A Conversation About Body Fat% Testing » Oklahoma Sports & Fitness Athlete Blog | Running | Triathlon | Cycling | Fitness | Martial Arts | Powered by Oklahoma Sports & Fitness Magazine

Apr 022015
 

Have you ever thought to yourself, “I need to get in better shape!” I know I have.

In fact, I would bet that thousands, if not millions of people think this exact same thing every day. The thing with most people is — that’s where it stops. They might say it a thousand times during their lifetime, but never act on it. Why is that? Why haven’t they acted on that thought? Maybe it’s because they don’t know where to start.

I have a possible solution – a starting point: body fat% testing.  Body fat% testing is an essential first step in the process of “getting in better shape”.

Body fat% test? Umm, that sounds scary, what is it?

First off, let me shorten that term. From here on out “body fat% testing” will be known as BF%T, which should make it a little more manageable. Secondly, BF%T is not scary at all. It is simply a test to determine how much of your total body weight is fat. Pretty basic, right?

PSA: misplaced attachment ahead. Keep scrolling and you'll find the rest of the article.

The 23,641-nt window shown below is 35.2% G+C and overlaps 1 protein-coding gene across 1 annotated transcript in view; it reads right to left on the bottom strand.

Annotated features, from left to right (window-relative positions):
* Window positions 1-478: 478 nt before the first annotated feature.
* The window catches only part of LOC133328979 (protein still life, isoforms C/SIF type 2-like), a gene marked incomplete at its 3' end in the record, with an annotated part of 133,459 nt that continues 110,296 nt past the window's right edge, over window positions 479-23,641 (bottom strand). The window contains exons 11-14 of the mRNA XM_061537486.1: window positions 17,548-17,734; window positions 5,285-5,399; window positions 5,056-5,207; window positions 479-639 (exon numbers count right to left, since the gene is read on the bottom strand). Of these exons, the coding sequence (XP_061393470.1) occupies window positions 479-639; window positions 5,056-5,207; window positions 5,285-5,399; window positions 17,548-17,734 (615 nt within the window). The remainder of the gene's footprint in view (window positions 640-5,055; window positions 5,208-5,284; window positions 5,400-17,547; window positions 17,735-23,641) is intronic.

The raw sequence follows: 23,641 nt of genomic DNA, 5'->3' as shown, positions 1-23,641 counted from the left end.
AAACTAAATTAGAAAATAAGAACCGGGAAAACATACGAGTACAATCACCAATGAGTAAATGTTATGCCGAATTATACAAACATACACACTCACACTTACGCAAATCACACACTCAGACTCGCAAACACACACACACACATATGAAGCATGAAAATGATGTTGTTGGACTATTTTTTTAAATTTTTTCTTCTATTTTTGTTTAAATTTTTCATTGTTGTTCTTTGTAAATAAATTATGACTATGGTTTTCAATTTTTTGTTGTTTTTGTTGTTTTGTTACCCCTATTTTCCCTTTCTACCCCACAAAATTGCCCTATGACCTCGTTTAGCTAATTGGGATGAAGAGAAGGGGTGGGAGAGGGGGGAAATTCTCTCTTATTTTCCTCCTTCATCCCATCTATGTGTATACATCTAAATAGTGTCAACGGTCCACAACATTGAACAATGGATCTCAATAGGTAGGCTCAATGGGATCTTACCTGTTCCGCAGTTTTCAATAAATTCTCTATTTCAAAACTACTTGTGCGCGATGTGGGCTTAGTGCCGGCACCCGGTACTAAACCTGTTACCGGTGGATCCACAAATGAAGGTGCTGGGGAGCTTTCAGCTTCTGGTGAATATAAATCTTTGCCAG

Sure, but why would I want to test my BF%?

There are many reasons why you want to have a BF%T. Not only does it indicate how much of your weight is fat, but, depending on the test, it can also show you how much of your weight is muscle and water. Additionally, it is an important factor in the goal setting process. You see, in order to find out where you want to end up, you have to determine where you are starting. Think of the BF%T as a first step in the quest to accomplish your goal of “getting in shape!”

That makes sense. How do you test BF%?

There are many ways to test BF%, but I will address just two of the most common methods found in fitness centers: skinfold measurements and bioelectrical impedance. Let’s take a look at each of them.

Skinfold Measurement

Skinfold measuring consists of measuring folds of the skin (imagine that) at different sites on the body using an instrument downloadcalled skinfold calipers. The tests vary from measuring as few as three different skinfolds up to as many as seven. Now, I know
what you are thinking – what if I don’t have any folds in my skin? Easy, skinfolds are created by pinching the skin and measuring the thickness of the fold. The numbers are entered into an equation which calculates your estimated BF%.